Joyce McMillan: Well, I think - just to put it bluntly - I think no one who really cares about the future of Scotland could want to keep the devolution max or the devolution plus option off the ballot paper.

Oh, really, Joyce. So anybody who doesn’t agree with you doesn’t care about Scotland? There are many who do care deeply about Scotland who seem to want to do just that. I’m not one of them - I want a single question because I think the devolution max question is a trap for nationalists, but as a democrat, I agree with you, with great reluctance, and I have offered a ballot paper which covers all reasonable bases, an analysis to support it, to which no one has paid a blind bit of notice. Anyway

Joyce McMillan: It’s quite clear that that’s the kind of option that most Scottish voters would feel, or the largest minority of Scottish voters, would feel most comfortable with - at the moment.

Isabel Fraser: Should it be a direct independence versus devo max question?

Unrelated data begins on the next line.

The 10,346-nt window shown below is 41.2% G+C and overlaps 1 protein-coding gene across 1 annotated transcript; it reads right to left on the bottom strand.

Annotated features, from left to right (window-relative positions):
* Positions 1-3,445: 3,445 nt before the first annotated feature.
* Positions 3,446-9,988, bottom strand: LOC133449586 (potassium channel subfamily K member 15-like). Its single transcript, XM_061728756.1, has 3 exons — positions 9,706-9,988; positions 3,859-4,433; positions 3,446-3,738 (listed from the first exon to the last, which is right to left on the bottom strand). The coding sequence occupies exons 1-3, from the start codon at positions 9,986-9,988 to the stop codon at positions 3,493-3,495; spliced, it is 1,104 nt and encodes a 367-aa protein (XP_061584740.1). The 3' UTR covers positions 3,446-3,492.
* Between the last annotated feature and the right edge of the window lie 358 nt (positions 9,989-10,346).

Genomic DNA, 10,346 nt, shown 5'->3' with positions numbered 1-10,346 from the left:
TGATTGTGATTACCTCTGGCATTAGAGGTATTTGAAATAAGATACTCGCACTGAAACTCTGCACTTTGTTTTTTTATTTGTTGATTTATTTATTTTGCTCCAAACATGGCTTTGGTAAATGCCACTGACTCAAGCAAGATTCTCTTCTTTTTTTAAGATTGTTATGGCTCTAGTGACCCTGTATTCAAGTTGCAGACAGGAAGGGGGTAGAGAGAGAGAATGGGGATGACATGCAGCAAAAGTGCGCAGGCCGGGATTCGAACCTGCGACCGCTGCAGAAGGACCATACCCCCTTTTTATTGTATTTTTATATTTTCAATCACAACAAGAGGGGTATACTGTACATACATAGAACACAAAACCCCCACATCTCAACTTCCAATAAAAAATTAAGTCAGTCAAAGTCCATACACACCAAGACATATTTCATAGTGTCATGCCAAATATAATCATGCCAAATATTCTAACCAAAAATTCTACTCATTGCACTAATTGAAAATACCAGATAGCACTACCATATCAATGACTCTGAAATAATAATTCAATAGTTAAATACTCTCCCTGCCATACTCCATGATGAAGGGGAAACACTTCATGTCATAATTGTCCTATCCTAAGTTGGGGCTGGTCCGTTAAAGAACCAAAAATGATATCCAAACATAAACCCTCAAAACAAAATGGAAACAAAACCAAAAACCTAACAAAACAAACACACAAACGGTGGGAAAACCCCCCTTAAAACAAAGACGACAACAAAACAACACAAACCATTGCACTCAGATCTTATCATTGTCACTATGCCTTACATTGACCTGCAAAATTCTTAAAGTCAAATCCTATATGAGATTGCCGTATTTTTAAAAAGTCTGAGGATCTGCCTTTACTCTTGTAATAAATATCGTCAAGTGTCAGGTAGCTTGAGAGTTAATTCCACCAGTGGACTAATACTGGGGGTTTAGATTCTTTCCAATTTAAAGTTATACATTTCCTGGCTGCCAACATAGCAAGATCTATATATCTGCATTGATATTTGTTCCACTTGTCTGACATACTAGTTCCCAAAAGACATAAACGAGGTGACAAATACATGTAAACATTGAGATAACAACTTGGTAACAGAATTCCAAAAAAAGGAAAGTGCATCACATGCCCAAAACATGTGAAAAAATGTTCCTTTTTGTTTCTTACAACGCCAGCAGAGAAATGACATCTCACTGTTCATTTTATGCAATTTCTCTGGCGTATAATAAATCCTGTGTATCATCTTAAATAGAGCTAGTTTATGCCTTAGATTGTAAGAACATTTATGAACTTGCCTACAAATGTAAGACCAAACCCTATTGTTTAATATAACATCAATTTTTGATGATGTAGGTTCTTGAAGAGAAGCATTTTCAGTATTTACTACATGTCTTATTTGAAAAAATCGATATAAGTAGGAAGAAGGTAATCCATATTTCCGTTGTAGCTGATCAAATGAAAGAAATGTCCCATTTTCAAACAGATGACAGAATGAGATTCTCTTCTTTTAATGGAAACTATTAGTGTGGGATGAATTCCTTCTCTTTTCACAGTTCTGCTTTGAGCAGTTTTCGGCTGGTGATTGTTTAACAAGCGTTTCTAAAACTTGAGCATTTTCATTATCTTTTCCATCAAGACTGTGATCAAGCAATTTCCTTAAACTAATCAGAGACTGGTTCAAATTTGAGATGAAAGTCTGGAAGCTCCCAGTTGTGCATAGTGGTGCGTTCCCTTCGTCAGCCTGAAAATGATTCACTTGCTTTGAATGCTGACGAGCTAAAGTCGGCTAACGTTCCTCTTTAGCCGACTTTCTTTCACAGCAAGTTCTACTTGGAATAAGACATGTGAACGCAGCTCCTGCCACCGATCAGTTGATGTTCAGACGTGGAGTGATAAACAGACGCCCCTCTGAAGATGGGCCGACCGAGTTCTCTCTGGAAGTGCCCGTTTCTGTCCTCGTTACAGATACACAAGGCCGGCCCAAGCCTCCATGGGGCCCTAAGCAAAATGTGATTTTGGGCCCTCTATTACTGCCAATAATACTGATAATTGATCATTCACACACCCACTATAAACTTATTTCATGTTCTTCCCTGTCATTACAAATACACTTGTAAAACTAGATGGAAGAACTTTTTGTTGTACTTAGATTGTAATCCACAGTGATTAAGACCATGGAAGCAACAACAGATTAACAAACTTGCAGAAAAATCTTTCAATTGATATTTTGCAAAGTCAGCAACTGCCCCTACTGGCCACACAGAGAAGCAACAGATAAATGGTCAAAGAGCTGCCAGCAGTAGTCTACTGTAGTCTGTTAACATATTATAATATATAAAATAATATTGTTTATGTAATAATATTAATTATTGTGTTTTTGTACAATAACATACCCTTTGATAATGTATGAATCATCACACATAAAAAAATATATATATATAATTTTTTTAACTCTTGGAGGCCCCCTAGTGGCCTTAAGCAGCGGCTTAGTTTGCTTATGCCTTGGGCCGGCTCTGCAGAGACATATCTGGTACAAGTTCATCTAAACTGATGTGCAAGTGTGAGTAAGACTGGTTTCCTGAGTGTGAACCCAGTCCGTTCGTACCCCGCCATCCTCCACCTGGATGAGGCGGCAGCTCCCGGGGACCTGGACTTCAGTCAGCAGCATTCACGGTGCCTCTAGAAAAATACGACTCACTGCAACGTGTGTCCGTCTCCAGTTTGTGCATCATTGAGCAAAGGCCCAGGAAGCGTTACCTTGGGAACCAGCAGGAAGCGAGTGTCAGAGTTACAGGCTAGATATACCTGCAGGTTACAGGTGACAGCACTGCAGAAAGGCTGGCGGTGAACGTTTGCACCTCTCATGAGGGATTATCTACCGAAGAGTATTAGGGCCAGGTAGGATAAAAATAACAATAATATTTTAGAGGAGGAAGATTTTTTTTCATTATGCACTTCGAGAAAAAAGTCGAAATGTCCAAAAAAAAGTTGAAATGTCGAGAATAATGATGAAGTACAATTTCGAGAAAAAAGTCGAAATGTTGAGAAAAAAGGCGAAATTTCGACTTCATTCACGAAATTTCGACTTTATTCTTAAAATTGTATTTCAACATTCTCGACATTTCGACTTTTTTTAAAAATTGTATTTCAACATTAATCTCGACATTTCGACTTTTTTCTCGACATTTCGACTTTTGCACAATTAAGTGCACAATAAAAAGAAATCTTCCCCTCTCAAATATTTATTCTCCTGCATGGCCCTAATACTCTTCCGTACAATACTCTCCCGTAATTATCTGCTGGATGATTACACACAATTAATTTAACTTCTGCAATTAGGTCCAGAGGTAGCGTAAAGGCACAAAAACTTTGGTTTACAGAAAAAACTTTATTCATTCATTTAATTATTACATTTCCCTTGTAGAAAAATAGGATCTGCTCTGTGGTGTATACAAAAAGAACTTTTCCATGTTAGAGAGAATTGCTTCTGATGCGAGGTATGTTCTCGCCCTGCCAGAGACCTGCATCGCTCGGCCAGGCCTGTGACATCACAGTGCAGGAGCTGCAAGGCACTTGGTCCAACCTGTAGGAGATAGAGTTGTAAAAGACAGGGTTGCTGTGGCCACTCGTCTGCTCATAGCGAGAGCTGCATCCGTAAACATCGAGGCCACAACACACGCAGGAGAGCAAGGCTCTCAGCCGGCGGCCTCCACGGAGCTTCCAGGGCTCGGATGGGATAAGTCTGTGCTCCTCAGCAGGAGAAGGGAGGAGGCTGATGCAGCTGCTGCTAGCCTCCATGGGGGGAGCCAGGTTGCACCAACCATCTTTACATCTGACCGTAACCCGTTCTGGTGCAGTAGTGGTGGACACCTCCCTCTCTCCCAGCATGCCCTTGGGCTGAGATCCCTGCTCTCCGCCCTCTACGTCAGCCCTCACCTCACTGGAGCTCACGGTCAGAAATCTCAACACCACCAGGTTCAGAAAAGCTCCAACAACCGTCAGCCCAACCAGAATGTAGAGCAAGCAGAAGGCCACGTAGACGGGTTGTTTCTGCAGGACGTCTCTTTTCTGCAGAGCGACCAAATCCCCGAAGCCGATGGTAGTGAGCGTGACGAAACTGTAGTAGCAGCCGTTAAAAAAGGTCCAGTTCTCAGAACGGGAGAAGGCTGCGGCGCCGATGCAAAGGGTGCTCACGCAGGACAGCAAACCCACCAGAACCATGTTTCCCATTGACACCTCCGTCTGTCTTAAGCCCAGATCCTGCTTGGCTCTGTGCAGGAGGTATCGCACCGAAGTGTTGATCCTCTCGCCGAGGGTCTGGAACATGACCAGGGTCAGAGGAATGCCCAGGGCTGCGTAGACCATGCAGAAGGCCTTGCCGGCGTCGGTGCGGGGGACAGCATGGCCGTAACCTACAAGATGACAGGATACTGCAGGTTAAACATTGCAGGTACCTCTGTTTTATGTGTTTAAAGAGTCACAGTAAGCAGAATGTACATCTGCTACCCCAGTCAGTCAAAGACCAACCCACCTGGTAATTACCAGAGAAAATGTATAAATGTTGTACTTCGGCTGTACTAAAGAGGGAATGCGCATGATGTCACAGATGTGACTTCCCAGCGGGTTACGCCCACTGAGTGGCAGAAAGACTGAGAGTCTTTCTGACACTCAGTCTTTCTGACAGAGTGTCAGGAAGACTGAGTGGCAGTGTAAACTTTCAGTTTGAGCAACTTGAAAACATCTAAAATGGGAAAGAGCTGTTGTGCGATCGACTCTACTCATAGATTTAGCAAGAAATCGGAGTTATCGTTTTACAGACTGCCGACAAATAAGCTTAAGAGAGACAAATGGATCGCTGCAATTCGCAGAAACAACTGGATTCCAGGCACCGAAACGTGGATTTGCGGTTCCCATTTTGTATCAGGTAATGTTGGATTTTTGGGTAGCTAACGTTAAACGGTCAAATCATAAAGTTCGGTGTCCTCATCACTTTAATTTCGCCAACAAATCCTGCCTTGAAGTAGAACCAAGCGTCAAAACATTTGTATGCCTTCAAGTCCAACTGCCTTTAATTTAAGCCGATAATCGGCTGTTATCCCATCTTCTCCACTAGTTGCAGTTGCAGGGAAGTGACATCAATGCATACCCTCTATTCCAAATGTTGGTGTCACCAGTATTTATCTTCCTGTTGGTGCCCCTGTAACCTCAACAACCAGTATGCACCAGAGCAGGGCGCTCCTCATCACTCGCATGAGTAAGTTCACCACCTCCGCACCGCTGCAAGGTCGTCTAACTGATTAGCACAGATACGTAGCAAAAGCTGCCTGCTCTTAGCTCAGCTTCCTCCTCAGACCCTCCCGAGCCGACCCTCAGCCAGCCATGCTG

Joyce McMillan: No - absolutely not.

Now that answer is crystal clear - it should not be a direct independence versus devo max question. Or is it?

Joyce McMillan: It should be a question which allows people who want to opt for independence to opt for independence - and then, for those who have not opted for independence to say - well, what short of independence, would you like to open negotiations for devo max.

Joyce McMillan has just confirmed a YES to Isabel Fraser’s question, in spite saying absolutely not to it initially. Since a YES answer to any referendum question is a mandate to the Scottish Government to open negotiations for that choice, what Joyce has just said is that there should be two question, and if you say NO to independence, you also - or is it then - get a devo max choice, in which case it is “a direct independence versus devo max question”.

The confusion arise because not enough consideration is being given to the sequence and structure of the ballot paper and whether there should be conditionality between questions. I have addressed this at length, and doubtless tediously for those who don’t want to come to grips with the complexity that lies beneath apparent simplicity of any ballot paper. I have offered a ballot paper recently that I think covers all the reasonable bases, except the atavistic Tam Dalyell/Michael Forsyth option of reverting to a pre-devolution Scotland.

I am rather giving up hope than anyone will read or listen until the merde hits the fan, which it is already beginning to . If a 48 second exchange requires this kind of analysis, God Save Scotland - or Somebody Save Scotland …